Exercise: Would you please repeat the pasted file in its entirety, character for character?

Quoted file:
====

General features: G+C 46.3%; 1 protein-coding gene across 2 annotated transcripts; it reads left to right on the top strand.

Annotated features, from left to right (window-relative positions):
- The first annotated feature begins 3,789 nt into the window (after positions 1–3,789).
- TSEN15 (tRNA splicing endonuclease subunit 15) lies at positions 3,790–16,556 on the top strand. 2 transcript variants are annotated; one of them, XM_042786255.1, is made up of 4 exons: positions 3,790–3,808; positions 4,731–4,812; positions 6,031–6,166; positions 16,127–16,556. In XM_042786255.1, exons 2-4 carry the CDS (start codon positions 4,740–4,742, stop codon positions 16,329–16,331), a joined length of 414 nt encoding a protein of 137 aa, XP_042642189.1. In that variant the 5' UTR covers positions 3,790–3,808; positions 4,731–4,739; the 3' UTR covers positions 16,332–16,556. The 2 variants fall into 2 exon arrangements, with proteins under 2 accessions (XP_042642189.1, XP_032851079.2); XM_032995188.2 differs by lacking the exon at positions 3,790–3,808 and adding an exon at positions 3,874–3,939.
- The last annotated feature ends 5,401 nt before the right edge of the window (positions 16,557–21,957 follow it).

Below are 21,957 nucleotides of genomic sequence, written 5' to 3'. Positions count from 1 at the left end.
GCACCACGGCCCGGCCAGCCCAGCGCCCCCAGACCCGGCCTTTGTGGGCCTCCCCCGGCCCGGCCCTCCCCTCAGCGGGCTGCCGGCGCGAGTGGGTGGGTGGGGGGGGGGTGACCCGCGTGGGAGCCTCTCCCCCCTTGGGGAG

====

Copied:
General features: G+C 46.3%; 1 protein-coding gene across 2 annotated transcripts; it reads left to right on the top strand.

Annotated features, from left to right (window-relative positions):
- The first annotated feature begins 3,789 nt into the window (after positions 1–3,789).
- TSEN15 (tRNA splicing endonuclease subunit 15) lies at positions 3,790–16,556 on the top strand. 2 transcript variants are annotated; one of them, XM_042786255.1, is made up of 4 exons: positions 3,790–3,808; positions 4,731–4,812; positions 6,031–6,166; positions 16,127–16,556. In XM_042786255.1, exons 2-4 carry the CDS (start codon positions 4,740–4,742, stop codon positions 16,329–16,331), a joined length of 414 nt encoding a protein of 137 aa, XP_042642189.1. In that variant the 5' UTR covers positions 3,790–3,808; positions 4,731–4,739; the 3' UTR covers positions 16,332–16,556. The 2 variants fall into 2 exon arrangements, with proteins under 2 accessions (XP_042642189.1, XP_032851079.2); XM_032995188.2 differs by lacking the exon at positions 3,790–3,808 and adding an exon at positions 3,874–3,939.
- The last annotated feature ends 5,401 nt before the right edge of the window (positions 16,557–21,957 follow it).

Below are 21,957 nucleotides of genomic sequence, written 5' to 3'. Positions count from 1 at the left end.
GCACCACGGCCCGGCCAGCCCAGCGCCCCCAGACCCGGCCTTTGTGGGCCTCCCCCGGCCCGGCCCTCCCCTCAGCGGGCTGCCGGCGCGAGTGGGTGGGTGGGGGGGGGGTGACCCGCGTGGGAGCCTCTCCCCCCTTGGGGAG